Elbio Rosselli, president of the security council, told reporters that UN members "have previously expressed their determination to take further significant measures in the event of another DPRK [North Korea] nuclear test."
"In line with this commitment and the gravity of this violation, the members of the Security Council will begin to work immediately on such measures in a new Security Council resolution," he said, according to Reuters, adding that the test was "a clear violation of Security Council resolutions."
UN Secretary-General Ban Ki-moon called North Korea's claims that it has tested a hydrogen bomb "deeply troubling" and "profoundly destabilizing for regional security."
"This test once again violates numerous Security Council resolutions despite the united call by the international community to cease such activities," he told reporters. "It is also a grave contravention of the international norm against nuclear testing."
The tests have also drawn condemnation from world leaders. According to US officials speaking to CNN, the US will seek a UNSC resolution seeking new sanctions against Pyongyang.
"This is going to have to be a fairly substantial resolution," one of the officials said. "This is very concerning behavior, and we can't just issue some statement condemning it. It has to be a resolution with teeth."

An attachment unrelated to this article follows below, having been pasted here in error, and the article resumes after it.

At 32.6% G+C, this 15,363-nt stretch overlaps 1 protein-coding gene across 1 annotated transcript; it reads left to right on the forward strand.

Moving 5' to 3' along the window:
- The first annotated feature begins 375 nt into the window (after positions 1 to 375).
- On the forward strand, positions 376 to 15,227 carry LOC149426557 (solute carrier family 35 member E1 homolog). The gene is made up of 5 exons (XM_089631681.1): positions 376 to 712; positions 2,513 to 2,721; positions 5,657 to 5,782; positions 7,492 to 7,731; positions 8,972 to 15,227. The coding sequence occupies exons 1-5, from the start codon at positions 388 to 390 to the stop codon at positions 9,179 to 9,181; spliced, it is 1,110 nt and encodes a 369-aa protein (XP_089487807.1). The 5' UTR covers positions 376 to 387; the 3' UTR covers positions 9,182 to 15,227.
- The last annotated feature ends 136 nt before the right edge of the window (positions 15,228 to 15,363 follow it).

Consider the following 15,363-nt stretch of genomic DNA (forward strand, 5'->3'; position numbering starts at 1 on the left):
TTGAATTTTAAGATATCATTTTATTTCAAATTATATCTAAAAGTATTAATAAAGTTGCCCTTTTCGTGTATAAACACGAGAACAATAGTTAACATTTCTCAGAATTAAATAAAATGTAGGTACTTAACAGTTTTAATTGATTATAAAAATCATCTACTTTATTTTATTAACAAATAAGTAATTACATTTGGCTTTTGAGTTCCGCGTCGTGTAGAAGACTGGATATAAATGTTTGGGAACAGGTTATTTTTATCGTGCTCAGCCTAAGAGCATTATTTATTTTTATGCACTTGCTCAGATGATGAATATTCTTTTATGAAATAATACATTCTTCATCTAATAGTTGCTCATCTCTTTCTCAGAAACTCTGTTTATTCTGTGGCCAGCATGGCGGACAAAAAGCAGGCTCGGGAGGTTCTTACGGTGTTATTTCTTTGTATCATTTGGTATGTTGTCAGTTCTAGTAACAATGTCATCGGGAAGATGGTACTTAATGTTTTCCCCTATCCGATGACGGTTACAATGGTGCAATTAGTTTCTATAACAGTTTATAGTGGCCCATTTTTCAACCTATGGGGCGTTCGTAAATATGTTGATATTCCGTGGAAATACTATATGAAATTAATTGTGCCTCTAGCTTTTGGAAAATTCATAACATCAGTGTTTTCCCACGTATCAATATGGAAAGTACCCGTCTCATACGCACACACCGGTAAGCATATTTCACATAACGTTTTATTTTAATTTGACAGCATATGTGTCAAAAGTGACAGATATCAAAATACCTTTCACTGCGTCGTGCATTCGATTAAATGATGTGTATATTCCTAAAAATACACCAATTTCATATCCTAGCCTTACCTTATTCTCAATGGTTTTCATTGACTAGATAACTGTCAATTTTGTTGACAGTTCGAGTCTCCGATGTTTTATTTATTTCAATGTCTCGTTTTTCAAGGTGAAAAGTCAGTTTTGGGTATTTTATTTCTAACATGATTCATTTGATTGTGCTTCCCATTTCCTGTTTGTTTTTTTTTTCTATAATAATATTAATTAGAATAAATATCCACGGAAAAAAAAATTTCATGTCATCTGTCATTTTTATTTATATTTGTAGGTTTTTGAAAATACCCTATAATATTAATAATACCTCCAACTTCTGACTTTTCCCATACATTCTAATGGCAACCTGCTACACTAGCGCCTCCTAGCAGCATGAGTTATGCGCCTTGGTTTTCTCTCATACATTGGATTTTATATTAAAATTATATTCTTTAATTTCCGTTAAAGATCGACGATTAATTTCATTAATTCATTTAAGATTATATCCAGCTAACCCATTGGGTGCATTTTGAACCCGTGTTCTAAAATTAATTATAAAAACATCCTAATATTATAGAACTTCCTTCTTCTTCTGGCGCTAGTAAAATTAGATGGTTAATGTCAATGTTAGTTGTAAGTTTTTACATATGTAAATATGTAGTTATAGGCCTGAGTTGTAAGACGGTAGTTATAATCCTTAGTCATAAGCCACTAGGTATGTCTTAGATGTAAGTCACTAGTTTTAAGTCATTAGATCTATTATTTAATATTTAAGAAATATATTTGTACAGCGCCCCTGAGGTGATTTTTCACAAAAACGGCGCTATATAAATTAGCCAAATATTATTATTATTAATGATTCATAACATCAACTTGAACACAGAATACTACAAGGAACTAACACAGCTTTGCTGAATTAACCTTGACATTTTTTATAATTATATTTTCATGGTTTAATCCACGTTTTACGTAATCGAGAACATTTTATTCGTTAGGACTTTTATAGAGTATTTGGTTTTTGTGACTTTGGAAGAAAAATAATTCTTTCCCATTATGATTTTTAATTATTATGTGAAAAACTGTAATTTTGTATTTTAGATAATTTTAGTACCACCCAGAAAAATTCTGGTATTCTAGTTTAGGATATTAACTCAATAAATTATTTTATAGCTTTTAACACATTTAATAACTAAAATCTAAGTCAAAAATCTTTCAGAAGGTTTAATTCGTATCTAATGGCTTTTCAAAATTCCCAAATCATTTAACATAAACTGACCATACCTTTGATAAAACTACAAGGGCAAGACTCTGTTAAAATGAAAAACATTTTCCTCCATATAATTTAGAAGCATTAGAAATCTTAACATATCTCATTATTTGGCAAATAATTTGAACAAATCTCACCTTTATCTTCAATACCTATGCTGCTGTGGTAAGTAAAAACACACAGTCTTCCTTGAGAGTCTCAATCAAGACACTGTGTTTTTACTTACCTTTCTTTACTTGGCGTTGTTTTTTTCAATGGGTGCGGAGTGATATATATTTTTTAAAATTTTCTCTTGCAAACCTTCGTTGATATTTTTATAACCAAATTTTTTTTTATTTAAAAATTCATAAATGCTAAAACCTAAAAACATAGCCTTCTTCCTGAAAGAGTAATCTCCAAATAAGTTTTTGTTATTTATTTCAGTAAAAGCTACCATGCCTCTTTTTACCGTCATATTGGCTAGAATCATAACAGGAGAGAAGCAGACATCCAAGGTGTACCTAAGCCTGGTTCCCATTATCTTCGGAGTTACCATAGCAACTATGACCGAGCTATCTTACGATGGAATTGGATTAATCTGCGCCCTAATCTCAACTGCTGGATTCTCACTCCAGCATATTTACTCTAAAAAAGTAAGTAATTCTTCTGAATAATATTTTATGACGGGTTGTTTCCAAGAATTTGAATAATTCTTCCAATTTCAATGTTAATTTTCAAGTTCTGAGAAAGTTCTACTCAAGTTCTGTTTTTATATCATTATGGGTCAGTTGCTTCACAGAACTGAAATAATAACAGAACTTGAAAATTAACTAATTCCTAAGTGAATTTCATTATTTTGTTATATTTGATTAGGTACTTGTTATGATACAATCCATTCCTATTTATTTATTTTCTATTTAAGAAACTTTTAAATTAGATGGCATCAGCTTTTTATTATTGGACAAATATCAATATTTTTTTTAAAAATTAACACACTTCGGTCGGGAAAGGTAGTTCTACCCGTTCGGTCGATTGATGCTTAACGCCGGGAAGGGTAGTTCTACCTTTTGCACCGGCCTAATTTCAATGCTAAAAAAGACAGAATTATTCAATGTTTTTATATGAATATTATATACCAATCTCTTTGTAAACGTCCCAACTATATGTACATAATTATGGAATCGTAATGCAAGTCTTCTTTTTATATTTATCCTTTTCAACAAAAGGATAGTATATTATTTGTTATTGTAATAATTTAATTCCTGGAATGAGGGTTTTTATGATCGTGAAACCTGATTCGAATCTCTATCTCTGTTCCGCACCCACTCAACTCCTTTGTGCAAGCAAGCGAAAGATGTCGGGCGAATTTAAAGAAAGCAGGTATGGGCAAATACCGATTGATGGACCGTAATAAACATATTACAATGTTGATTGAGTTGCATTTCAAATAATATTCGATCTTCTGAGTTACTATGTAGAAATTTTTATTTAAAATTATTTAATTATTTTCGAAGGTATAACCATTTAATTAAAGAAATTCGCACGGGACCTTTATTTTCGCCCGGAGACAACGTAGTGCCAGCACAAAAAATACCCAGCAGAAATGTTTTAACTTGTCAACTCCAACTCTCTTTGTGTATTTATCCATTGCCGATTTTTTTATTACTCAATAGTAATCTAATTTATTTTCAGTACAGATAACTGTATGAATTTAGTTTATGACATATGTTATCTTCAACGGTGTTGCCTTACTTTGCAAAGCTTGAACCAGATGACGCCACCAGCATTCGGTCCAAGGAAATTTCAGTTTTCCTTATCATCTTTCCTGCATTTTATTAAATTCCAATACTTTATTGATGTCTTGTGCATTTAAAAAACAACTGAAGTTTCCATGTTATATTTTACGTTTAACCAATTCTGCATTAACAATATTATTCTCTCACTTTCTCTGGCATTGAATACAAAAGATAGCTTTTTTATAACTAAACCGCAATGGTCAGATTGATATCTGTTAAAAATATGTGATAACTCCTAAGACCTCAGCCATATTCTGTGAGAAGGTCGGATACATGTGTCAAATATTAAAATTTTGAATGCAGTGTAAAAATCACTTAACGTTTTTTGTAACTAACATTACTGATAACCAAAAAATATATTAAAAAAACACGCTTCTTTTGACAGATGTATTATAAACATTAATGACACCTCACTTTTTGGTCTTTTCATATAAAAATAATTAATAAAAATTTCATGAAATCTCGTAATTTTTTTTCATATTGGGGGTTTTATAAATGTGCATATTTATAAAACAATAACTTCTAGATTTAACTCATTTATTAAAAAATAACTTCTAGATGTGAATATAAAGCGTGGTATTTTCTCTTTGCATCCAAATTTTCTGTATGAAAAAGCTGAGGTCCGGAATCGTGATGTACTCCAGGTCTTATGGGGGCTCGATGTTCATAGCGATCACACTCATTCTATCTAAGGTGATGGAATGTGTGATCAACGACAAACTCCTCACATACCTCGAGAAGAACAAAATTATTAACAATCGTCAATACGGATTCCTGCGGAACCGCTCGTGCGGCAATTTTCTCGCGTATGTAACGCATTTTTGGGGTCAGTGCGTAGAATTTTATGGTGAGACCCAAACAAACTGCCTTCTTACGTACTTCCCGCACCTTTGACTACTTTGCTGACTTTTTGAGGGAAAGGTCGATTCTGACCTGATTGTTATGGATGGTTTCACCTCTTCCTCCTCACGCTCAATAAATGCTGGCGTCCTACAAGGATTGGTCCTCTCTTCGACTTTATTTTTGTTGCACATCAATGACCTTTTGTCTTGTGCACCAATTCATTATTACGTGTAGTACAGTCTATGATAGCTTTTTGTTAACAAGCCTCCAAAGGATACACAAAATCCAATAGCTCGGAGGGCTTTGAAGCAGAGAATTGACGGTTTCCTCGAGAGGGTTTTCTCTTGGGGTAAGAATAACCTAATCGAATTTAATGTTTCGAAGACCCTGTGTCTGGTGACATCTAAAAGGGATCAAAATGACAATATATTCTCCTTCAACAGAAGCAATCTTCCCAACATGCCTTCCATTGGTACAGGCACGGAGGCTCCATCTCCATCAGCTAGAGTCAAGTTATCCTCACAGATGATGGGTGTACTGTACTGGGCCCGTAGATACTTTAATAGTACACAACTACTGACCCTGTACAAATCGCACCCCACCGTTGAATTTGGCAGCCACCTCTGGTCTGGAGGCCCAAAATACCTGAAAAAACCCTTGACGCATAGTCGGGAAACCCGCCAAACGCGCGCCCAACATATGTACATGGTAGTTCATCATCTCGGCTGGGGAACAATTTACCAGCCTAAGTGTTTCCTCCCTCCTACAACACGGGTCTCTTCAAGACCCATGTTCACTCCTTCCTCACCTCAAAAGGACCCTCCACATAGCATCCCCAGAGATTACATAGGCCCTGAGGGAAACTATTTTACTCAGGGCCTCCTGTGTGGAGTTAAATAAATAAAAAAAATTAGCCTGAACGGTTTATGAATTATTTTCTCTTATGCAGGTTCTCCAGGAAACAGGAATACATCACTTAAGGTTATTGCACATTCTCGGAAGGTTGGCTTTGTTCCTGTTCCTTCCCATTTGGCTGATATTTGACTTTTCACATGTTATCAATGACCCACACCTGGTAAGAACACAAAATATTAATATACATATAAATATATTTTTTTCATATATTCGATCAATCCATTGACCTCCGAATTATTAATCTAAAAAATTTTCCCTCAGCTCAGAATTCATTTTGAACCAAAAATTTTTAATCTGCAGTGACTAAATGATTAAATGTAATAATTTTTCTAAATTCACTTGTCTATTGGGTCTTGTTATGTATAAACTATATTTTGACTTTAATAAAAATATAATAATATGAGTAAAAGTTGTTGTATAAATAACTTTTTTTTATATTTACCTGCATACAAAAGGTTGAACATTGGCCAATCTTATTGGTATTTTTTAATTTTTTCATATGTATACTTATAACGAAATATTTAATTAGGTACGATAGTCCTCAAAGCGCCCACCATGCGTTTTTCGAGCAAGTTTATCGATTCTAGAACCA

Moscow also condemned the tests, calling it a gross violation of international law. Russia's UN envoy has called for "cool heads" and a "proportionate response."
South Korean President Park Geun-hye called Pyongyang's actions a "grave provocation to this country's security," and said Seoul would work closely with international partners to ensure North Korea "pay[s] the price for conducting a nuclear weapons test," according to a statement on the government's website.
Both the United States and South Korea have expressed doubts that the "artificial quake" detected in North Korea was actually the result of a hydrogen bomb. US officials told Reuters that it could take several days to determine if Pyongyang's claims are accurate.
The White House has announced that its initial analysis appears to show that the data is "inconsistent" with that of a hydrogen bomb test, according to the Associated Press.